REVIEW: Heart #1

Heart #1

Written by Blair Butler
Art by Kevin Mellon
Letters by crank!

$2.99 / Black & White / 27 pages

Image Comics

Heart is not a dubiously sanctioned Bluewater biography of the Wilson sisters and their tumultuous rise, fall and late 80s comeback. Just to be clear. Though this also features tight shirts and tenacity, there’s also an element of bloodsport and chiseled canines not likely to be present in the former. Unless we’re talking about the Hartford stop during the “Dog and Butterfly” tour back in ’79.

No, Heart is about MMA and the path leading someone to willingly enter a cage of chain link fencing in order to grapple with a man who doesn’t like him very much.

To start, I should probably say I’ve never watched a mixed martial arts bout. I’m best considered a fair-weather wrestling fan, having hosted a handful of WCW pay-per-view parties in my living room. With cakey pre-Wolfpac era Sting makeup, naturally. But as a comic fan, it’s impossible to overlook the popularity of this more aggressive breed of tussling. We’ve even seen ads for the action figures in the pages of our monthly books. And if you’re anything like me, you’ve likely wondered, “Are those…fangs?”

They are fangs.

But I’d be telling half truths if I said I was in this for the examination of a sport. In this instance, I was entirely curious about the creator and her choice of entry into the scripting game. Blair Butler is best known for her comic reviews in the “Fresh Ink” segments of Attack of the Show, meaning she’s been looking at comics and their mechanics on a critical level, professionally, for years. As someone considering making the same kind of jump, I was absolutely curious about her storytelling methods and what kind of story she’d open with. An intimate, first-person deconstruction of an MMA fighter if not MMA as a sport or industry would not have been my first guess, but it’s such an atypical story that I became even more curious about the outing.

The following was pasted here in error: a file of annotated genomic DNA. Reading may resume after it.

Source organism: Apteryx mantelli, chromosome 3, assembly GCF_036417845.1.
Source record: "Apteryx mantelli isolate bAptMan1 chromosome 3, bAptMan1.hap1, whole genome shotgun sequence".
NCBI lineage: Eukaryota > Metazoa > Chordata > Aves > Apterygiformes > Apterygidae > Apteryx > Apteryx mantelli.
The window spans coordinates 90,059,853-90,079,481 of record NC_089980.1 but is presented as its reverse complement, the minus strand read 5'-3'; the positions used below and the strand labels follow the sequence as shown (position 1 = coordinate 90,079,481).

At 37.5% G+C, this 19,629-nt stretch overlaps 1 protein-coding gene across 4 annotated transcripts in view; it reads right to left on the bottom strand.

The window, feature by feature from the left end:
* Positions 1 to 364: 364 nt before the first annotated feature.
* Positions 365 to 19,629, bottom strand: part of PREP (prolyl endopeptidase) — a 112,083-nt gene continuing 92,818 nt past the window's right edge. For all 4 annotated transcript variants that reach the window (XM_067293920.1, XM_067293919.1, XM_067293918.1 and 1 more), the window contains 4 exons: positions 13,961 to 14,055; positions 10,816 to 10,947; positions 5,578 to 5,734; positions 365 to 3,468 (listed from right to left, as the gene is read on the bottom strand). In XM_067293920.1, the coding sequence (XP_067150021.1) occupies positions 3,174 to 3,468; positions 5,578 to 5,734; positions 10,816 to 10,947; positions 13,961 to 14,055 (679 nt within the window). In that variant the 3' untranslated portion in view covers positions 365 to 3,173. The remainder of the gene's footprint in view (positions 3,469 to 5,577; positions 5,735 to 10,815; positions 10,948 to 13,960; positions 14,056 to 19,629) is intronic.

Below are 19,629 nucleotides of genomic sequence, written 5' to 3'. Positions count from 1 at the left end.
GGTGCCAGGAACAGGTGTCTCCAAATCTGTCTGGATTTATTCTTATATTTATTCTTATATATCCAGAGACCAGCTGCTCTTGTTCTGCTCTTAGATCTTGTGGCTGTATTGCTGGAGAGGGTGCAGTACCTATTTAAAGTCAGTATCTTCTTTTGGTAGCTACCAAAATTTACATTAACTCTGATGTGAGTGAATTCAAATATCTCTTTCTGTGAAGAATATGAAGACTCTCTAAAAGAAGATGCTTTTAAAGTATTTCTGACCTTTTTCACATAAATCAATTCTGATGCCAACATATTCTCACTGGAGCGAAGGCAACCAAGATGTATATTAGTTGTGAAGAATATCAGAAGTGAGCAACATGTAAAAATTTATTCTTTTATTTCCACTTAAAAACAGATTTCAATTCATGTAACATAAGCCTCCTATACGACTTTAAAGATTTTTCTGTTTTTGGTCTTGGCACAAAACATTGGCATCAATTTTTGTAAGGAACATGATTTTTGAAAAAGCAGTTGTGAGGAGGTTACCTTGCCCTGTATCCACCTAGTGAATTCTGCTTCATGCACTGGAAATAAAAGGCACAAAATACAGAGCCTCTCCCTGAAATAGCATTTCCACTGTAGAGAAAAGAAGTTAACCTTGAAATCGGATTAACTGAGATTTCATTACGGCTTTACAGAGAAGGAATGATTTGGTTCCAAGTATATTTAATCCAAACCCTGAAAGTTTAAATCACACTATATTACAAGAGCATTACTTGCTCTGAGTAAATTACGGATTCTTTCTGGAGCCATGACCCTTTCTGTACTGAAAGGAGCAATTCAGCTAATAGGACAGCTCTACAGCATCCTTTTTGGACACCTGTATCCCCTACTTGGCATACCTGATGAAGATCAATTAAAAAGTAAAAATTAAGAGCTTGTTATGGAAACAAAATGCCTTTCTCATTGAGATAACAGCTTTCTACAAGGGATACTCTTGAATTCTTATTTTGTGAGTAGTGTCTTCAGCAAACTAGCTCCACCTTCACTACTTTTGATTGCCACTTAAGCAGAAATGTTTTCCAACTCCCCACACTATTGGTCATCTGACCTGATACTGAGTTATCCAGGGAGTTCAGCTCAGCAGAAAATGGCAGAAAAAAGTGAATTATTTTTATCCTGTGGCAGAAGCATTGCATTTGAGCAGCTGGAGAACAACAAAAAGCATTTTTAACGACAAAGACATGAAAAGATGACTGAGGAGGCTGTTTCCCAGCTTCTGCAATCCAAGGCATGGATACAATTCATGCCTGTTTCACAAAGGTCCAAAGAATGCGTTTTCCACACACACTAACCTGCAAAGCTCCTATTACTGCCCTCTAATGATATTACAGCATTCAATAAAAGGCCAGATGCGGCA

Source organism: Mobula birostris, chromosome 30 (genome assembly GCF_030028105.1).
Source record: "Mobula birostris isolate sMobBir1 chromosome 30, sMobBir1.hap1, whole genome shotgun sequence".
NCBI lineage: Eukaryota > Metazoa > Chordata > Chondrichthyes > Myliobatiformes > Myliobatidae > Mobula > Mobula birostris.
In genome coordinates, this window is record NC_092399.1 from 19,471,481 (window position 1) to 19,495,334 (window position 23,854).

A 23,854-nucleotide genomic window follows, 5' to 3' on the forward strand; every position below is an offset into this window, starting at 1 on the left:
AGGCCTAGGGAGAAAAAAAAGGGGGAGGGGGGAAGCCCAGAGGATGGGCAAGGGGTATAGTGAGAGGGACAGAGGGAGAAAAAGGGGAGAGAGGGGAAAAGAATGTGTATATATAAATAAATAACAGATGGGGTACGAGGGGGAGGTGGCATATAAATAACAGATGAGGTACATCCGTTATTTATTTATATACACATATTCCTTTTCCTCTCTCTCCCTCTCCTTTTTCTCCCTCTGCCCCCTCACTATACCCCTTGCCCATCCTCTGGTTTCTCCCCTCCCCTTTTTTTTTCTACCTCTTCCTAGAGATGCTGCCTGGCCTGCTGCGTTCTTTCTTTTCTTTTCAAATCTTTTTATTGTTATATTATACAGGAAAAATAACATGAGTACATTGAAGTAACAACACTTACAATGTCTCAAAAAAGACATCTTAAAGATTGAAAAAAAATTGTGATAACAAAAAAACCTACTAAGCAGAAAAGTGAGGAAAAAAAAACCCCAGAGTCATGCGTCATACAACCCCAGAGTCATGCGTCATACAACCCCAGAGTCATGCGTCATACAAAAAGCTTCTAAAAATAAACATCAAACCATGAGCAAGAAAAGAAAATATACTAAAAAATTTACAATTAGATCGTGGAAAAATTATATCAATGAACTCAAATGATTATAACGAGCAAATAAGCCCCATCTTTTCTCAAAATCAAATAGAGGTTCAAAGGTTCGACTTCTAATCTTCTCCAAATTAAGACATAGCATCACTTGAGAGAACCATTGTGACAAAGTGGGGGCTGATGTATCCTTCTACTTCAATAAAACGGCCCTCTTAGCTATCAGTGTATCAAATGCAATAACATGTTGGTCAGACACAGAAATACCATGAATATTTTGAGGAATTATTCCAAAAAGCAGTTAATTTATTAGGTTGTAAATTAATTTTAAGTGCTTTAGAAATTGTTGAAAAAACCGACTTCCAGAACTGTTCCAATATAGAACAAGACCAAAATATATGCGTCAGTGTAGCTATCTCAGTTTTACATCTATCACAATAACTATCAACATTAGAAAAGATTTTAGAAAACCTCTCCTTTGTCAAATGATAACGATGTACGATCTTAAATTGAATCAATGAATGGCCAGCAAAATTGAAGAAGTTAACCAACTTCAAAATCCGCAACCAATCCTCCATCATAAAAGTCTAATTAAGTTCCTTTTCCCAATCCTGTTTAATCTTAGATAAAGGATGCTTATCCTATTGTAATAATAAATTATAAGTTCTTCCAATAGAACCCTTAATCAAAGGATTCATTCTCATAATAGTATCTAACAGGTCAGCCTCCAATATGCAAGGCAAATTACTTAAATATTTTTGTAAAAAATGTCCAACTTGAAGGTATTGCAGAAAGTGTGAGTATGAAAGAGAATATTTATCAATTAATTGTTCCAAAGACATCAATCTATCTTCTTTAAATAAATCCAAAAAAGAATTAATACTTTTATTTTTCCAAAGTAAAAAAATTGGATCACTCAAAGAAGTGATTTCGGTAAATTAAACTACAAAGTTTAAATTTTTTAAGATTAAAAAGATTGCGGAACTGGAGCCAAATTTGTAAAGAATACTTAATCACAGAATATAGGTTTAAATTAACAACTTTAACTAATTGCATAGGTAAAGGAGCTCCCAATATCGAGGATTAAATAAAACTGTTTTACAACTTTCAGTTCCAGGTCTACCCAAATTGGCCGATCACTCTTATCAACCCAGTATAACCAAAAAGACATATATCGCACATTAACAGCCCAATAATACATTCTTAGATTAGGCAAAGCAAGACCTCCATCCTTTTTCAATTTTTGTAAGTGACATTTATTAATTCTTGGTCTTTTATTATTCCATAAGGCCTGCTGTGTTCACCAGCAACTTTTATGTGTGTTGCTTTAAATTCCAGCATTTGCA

When we meet him, Oren “Rooster” Redmond is 25. 185 pounds of Muay Thai fury. He’s never lost a professional match. He has a number of tattoos and a pair of fangs. He’s fighting a guy called The Hooligan who doesn’t have any weight over him, but six years of life experience and the seasoning only wrought from being knocked on your ass as well as winning. Butler takes us through this match and Rooster’s inner monologue, zeroing in on the doubts and on the strategy. By the closing bell we’ve got a good picture of this warrior and his drive. But we’re ushered back a few years to the first legs of his journey, to the doldrums that inspired his course change. The Rooster wasn’t strutting back then, wasn’t cutting his teeth on much of anything. His cage was more of a cubicle. In fact, it was exactly a cubicle. And his posture does not inspire the same level of dread from the opening pages. But that’s what a story is for, yeah? To bridge that divide.

Butler demonstrates great confidence in developing Rooster’s voice, transitioning from the thoughtful warrior he ultimately becomes to the sad sack he once was. But this attention to voice is both the book’s brightest asset and it’s chief hangup. Heart #1 is relatively light on plotting, with much of the attention paid to this character study. As such, it feels more like the opening of a longer, self-contained OGN than it does a single issue, even of a mini-series. There’s a defined structure to the issue’s narrative, but it’s maybe not as satisfying a cliffhanger or poetic conclusion as it could be. This is a minor criticism, but it does seem like the story could benefit from a tighter, leaner plot with bolder beats in the act breaks.

Aside from the structural question, Heart is a truly promising debut with sharp writing and especially coherent visual storytelling. Mellon is tasked with rendering some incredibly specific and complicated holds and maneuvers, and he accomplishes this is such a way that the art still flows naturally, without much impediment. It shows a masterful understanding of anatomy, but not at the expense of pacing. Again, lacing the experience with MMA to call out any distinct moments of accuracy or misstep, I can’t provide a complete analysis of the sport’s depiction. But as a reader, there was never a feeling that the training sessions were pedantic or bordering on tutorial. Rooster simply advanced and invited the reader into his world. The overall impression is that Butler and Mellon have a grasp on this material and have a wonderful level of communication between them, executing some very complicated athletic beats with effortless aplomb.